Calling is not just a religious thing


twain quote“The crowning fortune of a man is to be born to some pursuit which finds him employment and happiness, whether it be to make baskets, or broadswords, or canals, or statues, or songs.” Ralph Waldo Emerson

I’ve been examining the difference between leaders and managers in the light of finding your place. The process of connecting with and engaging others is filled with nuances and subtleties. We need to know who we are, what we are “called” to be and do, and what we bring to the equation. Like pieces in a jigsaw puzzle, there is a place to fit, a void that is shaped just like who you are. Fortunate is the person who finds it. Frustrated are those who almost but not quite ever discover it.

The world of religious professionals has pretty much co-opted the concept of “calling” but it by no means is limited to a religious or spiritual experience. In more rigid societies, one’s calling might be predetermined by status and vocation. Your father was a tradesman so you will be, too. But most of today’s cultures are less rigid. America has always been a place where one’s birth did not predetermine one’s destiny.

No, calling is, and should be personal. Calling is the meaning and passion that drives and fulfills. It is the ease with which our innate gifts and talents find expression and response within the people with whom we are engaged. Calling is the higher purpose that drives us, that forms our core values and beliefs, and that persuades us that effort is worth it and obstacles are worthy of the cunning it will take to overcome them.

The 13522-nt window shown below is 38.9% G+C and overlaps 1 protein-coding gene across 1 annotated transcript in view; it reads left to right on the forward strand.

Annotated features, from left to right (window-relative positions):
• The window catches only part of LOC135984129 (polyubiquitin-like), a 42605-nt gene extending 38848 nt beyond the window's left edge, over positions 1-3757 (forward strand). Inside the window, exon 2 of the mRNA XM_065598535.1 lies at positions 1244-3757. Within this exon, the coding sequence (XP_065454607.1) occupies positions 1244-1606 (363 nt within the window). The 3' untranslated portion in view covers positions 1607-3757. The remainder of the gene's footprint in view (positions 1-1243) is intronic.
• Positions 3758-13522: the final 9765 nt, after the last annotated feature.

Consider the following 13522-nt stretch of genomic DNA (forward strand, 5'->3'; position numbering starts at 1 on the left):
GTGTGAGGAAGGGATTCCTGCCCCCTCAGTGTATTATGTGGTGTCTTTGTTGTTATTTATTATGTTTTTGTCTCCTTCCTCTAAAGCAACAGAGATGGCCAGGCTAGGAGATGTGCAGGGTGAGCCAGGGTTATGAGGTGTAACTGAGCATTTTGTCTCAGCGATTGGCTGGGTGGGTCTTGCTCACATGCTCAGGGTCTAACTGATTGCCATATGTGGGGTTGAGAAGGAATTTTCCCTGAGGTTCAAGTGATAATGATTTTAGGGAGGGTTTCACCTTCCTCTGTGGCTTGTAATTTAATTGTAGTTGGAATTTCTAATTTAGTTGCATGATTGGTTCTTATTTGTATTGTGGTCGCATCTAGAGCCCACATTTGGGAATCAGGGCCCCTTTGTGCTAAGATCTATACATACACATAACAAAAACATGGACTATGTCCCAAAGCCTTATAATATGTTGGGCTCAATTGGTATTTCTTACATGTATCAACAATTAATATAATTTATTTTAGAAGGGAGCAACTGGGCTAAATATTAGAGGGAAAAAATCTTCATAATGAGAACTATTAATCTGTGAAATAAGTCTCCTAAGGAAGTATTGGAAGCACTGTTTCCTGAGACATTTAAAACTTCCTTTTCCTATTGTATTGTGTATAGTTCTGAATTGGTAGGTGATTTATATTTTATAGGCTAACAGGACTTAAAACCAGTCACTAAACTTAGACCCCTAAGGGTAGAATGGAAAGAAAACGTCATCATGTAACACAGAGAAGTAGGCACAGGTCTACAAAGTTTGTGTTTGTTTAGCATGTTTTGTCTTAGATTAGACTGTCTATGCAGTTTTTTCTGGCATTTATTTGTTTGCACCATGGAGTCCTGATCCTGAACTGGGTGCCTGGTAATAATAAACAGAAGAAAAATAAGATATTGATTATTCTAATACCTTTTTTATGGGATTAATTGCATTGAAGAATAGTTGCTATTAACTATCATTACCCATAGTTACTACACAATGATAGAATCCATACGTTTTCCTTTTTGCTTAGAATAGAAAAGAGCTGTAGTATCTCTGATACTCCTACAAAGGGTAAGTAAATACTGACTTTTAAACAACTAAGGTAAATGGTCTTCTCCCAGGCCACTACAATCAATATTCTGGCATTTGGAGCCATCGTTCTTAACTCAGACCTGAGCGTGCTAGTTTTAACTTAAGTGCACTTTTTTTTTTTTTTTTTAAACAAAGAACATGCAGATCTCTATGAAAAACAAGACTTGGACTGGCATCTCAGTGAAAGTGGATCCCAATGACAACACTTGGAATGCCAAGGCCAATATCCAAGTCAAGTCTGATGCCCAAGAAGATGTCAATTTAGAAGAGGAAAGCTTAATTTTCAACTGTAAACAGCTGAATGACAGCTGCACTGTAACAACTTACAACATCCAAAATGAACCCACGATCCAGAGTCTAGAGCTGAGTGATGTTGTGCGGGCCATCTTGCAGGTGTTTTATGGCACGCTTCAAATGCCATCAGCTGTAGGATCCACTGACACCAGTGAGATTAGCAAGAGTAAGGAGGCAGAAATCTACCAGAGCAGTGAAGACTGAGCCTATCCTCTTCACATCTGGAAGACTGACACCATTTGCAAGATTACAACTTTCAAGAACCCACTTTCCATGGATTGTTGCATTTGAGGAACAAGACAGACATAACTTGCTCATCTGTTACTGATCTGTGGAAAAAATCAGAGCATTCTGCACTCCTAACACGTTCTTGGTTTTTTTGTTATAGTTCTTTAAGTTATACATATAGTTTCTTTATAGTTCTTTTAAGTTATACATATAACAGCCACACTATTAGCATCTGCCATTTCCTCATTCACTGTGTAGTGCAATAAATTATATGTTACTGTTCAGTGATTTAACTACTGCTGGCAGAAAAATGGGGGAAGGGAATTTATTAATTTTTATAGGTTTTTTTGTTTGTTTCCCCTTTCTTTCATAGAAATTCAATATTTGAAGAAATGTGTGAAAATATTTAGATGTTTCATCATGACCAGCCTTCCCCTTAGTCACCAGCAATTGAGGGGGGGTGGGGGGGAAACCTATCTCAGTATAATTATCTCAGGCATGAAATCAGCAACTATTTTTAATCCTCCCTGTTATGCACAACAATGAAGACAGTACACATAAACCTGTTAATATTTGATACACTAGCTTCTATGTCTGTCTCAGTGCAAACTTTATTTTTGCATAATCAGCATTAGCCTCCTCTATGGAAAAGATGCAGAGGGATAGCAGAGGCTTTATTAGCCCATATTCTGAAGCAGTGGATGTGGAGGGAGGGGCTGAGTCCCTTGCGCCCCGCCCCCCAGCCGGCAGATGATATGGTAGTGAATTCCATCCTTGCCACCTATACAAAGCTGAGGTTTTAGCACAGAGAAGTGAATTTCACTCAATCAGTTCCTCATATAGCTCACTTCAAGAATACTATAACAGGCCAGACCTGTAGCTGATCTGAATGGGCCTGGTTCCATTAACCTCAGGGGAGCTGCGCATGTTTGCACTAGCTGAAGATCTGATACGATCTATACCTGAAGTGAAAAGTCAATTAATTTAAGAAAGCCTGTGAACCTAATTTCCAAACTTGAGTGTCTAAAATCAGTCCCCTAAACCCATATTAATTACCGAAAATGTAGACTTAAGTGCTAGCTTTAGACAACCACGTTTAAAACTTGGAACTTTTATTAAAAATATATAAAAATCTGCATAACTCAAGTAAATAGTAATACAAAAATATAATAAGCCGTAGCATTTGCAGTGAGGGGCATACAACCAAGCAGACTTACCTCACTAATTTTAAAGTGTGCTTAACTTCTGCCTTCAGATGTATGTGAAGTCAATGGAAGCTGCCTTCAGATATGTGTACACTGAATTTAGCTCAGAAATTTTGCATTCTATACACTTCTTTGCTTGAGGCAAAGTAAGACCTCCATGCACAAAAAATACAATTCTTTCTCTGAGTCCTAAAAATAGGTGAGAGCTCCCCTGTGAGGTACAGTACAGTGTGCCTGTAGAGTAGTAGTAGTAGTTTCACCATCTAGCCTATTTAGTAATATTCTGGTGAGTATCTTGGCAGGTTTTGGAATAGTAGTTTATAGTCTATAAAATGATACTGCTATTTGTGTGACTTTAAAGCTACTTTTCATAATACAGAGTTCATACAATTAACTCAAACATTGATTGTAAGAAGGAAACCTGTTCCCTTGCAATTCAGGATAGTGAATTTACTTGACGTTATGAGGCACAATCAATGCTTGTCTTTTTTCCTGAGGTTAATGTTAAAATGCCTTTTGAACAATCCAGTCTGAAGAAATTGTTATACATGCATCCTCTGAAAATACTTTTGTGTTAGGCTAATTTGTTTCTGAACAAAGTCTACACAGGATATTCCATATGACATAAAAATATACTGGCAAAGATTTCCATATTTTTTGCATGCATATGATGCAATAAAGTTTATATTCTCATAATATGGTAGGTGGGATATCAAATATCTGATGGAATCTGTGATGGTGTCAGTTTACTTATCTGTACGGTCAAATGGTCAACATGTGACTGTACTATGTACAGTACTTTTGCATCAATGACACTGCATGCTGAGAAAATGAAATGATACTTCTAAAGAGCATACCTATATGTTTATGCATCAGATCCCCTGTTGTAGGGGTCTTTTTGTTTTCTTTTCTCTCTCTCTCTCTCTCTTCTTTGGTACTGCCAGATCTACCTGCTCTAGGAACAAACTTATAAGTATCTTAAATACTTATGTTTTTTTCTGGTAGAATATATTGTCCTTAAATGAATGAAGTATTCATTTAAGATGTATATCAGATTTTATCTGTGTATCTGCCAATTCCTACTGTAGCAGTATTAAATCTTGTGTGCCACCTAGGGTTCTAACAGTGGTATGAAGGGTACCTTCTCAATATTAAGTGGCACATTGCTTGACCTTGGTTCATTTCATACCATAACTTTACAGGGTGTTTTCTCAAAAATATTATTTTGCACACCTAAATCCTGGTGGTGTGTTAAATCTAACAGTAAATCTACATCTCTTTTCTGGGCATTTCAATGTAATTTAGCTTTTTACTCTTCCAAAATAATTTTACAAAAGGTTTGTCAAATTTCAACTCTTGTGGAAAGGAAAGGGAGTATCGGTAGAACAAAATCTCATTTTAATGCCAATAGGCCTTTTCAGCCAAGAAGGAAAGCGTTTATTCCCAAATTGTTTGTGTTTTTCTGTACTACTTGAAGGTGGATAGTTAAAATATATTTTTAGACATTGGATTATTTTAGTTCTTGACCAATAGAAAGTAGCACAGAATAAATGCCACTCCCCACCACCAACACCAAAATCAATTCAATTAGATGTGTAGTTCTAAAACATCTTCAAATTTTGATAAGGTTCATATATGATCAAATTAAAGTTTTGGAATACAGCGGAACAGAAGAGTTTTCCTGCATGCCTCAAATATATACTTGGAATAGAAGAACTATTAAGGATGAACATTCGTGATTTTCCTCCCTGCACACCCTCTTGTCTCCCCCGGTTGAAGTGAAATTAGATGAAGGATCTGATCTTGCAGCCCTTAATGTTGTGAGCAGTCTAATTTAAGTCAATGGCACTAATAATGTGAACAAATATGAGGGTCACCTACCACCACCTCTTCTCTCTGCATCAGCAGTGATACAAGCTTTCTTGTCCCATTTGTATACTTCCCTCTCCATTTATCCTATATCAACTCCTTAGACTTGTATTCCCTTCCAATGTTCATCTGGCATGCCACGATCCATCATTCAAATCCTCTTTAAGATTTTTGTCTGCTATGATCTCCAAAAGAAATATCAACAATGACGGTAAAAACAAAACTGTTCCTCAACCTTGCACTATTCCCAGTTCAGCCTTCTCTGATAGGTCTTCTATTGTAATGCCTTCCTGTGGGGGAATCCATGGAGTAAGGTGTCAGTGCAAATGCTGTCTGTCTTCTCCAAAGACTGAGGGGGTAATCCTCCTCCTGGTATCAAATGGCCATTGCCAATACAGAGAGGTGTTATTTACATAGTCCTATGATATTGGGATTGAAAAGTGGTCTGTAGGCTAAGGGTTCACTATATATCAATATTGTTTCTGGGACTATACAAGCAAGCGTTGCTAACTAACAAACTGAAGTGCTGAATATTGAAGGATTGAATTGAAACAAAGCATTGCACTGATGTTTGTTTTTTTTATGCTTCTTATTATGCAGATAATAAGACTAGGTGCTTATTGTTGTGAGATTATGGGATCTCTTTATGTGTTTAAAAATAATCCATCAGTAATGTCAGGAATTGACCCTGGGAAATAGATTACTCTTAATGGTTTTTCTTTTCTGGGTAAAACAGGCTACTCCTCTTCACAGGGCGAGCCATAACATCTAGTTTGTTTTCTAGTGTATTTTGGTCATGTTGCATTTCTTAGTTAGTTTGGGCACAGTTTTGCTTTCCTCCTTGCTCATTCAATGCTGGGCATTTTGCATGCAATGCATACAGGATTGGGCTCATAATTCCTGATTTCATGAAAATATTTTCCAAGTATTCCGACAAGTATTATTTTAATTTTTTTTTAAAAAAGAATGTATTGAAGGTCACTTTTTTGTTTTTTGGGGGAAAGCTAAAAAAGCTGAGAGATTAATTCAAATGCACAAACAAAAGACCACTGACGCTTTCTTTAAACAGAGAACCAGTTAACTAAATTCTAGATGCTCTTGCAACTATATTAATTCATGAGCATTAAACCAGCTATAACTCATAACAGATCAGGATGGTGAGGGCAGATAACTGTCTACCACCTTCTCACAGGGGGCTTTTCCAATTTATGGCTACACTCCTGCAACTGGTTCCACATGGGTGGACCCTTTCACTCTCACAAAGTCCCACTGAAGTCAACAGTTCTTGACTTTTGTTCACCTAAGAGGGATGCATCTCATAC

Calling means that we do nothing for very long for only the money.

Before I hear too many objections, let me assure you that money is important. We make a living by earning money, but we make a life by responding to and remaining faithful to our calling. Calling is a pursuit of values higher than money. Hint: people who pursue calling are often highly paid. Why? Because of the authenticity of their work. They can give 100% to the job not because they are paid labor but because they’ve found their place. They fit. Everything about them connects with the opportunity before them.

Calling means that we do nothing for any amount of time that runs counter to our core purpose.

It sounds altruistic and it is true that before you find the prince you have to kiss a lot of frogs, but leaders who live by and for their calling never settle into a job because it pays the bills. They can see far enough ahead that they never want to arrive at a place 40 years from now only to despair over what they’ve done…or not done… with their lives. Temporary work is never permitted to become a permanent position because the calling always beckons.

Ronald A. Heifetz, in The Practice of Adaptive Leadership: Tools and Tactics for Changing Your Organization and the World wrote that “If you find what you do each day seems to have no link to any higher purpose, you probably want to rethink what you’re doing.”

He’s right, you know. And higher purpose as stated there has nothing to do with hearing voices, having epiphanies, or seeing visions. It has everything to do with knowing who you are what you are called to do.

You cannot hope to fit in, to find your place, if you do not know at least to some degree, what drives you.

Calling means that the passion that drives us changes work into achievement and fulfillment.

Being useful is not the same as being fulfilled. It is psychologically rewarding to accomplish, but is pales in comparison to accomplishments that are consistent with your call. Peter Drucker encouraged leaders to “build only on islands of personal health and strength.” Just doing good, productive, and useful things is not enough. The need is not the call but answering the call doubtless will address needs. Put things in order and be responsible for yourself.

Finding your place requires more on your part than waiting for the door to open to that ideal position. What is necessary? Tune in next week for the answer.